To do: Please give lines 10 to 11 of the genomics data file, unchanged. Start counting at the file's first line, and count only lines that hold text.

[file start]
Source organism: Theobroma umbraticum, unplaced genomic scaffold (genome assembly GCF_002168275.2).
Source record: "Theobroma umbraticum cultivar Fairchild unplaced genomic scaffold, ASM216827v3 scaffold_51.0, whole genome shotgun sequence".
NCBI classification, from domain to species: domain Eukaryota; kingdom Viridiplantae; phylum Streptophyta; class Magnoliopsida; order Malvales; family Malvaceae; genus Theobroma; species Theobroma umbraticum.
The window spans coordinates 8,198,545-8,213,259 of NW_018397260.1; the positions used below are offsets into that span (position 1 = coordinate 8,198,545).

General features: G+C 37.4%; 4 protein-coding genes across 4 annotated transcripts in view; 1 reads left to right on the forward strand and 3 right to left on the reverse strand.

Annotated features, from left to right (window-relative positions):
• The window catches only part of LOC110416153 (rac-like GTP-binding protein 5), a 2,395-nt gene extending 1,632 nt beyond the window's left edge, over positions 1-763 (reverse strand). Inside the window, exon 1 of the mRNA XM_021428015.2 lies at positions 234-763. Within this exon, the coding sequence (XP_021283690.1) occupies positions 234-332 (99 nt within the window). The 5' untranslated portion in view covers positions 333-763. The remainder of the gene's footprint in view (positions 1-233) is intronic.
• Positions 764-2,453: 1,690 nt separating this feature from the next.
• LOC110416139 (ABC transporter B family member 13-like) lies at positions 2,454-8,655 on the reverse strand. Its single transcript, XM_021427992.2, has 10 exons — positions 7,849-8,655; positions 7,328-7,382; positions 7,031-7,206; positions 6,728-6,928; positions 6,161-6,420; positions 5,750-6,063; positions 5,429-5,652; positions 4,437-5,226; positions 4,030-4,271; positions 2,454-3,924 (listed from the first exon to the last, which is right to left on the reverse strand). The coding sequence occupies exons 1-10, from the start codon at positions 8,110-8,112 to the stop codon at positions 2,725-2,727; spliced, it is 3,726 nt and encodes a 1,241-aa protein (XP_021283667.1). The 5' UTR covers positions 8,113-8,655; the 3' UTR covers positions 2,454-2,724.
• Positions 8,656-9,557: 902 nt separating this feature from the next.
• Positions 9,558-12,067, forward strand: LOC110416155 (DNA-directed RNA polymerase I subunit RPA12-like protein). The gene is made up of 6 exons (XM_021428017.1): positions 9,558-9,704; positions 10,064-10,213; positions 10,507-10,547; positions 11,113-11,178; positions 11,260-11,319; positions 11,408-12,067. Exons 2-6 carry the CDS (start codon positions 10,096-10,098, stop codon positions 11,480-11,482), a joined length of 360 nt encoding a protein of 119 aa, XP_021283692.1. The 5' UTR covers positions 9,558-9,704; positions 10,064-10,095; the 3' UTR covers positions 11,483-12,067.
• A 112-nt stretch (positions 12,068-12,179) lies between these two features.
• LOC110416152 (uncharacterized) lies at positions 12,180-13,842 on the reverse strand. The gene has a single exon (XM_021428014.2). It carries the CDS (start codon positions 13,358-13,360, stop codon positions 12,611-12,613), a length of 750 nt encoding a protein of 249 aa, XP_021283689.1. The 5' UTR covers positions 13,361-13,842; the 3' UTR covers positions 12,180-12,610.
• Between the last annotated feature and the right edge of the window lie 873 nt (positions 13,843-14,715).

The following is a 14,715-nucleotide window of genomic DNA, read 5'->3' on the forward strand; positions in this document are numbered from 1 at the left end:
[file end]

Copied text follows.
• Positions 8,656-9,557: 902 nt separating this feature from the next.
• Positions 9,558-12,067, forward strand: LOC110416155 (DNA-directed RNA polymerase I subunit RPA12-like protein). The gene is made up of 6 exons (XM_021428017.1): positions 9,558-9,704; positions 10,064-10,213; positions 10,507-10,547; positions 11,113-11,178; positions 11,260-11,319; positions 11,408-12,067. Exons 2-6 carry the CDS (start codon positions 10,096-10,098, stop codon positions 11,480-11,482), a joined length of 360 nt encoding a protein of 119 aa, XP_021283692.1. The 5' UTR covers positions 9,558-9,704; positions 10,064-10,095; the 3' UTR covers positions 11,483-12,067.